4 Qualities That Set the Evangelical Exegetical Commentary Series Apart

Because no one person could possibly explore the full depth of a passage of God’s Word, we here at Logos often encourage people to purchase and read multiple commentaries on a book they’re studying. Each commentary series offered for Logos’ library interprets the Bible from a different perspective. And most commentary series are intentional about what aspect of biblical interpretation they want to focus on: exegetical, pastoral, theological, application, or others. So what does the Evangelical Exegetical Commentary series (EEC) focus on?

The Ezra & Nehemiah: EEC volume by Israel Loken—which is now available—well illustrates four things that make the EEC different.

  1. The EEC is meant for a large audience
    The EEC editors—H. Wayne House, William D. Barrick, and Hall Harris—decided that the EEC audience would include the scholar, the pastor, the Sunday school teacher, and the person unfamiliar with the Bible. The EEC would address problems we all face. Ezra & Nehemiah by Loken considers problems and makes connections that are relevant no matter how deep someone’s relationship with Christ is.
  2. The EEC covers nearly all types of biblical interpretation
    Once the editors decided that the EEC would have a very wide audience, they asked: “What will make this commentary as helpful as possible?” Answering this question meant interpreting the Bible phrase by phrase from an evangelical perspective. The EEC would also incorporate the latest in biblical scholarship—combining historical, literary, and theological explanations with ideas for applying the Bible to everyday life. In Ezra & Nehemiah, Loken often discusses how the problems faced by God’s people after their exile in Babylon are not that different from the problems churches face today. He first makes this point through some biblical theology connections before connecting it to his thoughts about applying the Bible.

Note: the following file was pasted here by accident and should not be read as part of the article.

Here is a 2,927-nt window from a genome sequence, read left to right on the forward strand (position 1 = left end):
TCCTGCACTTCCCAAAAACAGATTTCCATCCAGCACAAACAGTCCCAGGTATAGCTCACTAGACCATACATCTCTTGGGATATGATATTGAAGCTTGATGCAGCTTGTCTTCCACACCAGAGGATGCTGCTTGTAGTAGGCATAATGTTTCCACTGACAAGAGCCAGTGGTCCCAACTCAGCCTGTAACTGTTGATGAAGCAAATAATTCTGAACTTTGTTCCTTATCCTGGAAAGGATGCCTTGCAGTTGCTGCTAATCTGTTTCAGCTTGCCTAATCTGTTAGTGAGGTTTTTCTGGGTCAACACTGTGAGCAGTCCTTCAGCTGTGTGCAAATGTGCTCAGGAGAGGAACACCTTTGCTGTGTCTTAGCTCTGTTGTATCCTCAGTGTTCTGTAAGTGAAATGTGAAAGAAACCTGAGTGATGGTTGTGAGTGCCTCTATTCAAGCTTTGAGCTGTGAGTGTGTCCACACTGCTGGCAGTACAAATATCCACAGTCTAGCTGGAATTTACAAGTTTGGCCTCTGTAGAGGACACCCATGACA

3. The EEC is created for a digital world
    Digital books do not have page constraints. There is room for additional notes, excursuses on important issues, and anything else worth addressing. Loken included in Ezra & Nehemiah tables illustrating the historical events surrounding the book and interesting discussions like the literary connections between Ezra and Nehemiah.
  4. The EEC focuses on the biblical story
    Ezra & Nehemiah helps interpret the biblical story’s meaning for us. By analyzing the elements of narrative and the historical background of Ezra and Nehemiah, Loken explains how and why God’s people rebuilt Jerusalem and changed their way of worship. He continually emphasizes what we can learn about God’s story today from observing God’s story back then.

We’re not the only ones excited about Ezra & Nehemiah. In case you missed it, we published a blog post in April highlighting new endorsements for the Evangelical Exegetical Commentary by four leading biblical professors.

If you purchase the collection today you will receive the Ezra & Nehemiah volume immediately. Then, each time a new commentary is released, it will automatically download into your library at no additional cost.

Also, you can order the 44 volume, Evangelical Exegetical Commentary using a payment plan and spread those payments out for up to a year!

Do you already have the Ezra & Nehemiah volume in your collection? Leave us a comment and let us know what you think!

Comments

  1. Eric Fary says:

    That is the exact reason I purchased this. I own several commentaries that may not have an evangelical viewpoint and one person cannot do it all. I think of Moses’ father-in-law about Moses burning himself out. The same applies to one-person commentaries. God Bless this endeavor!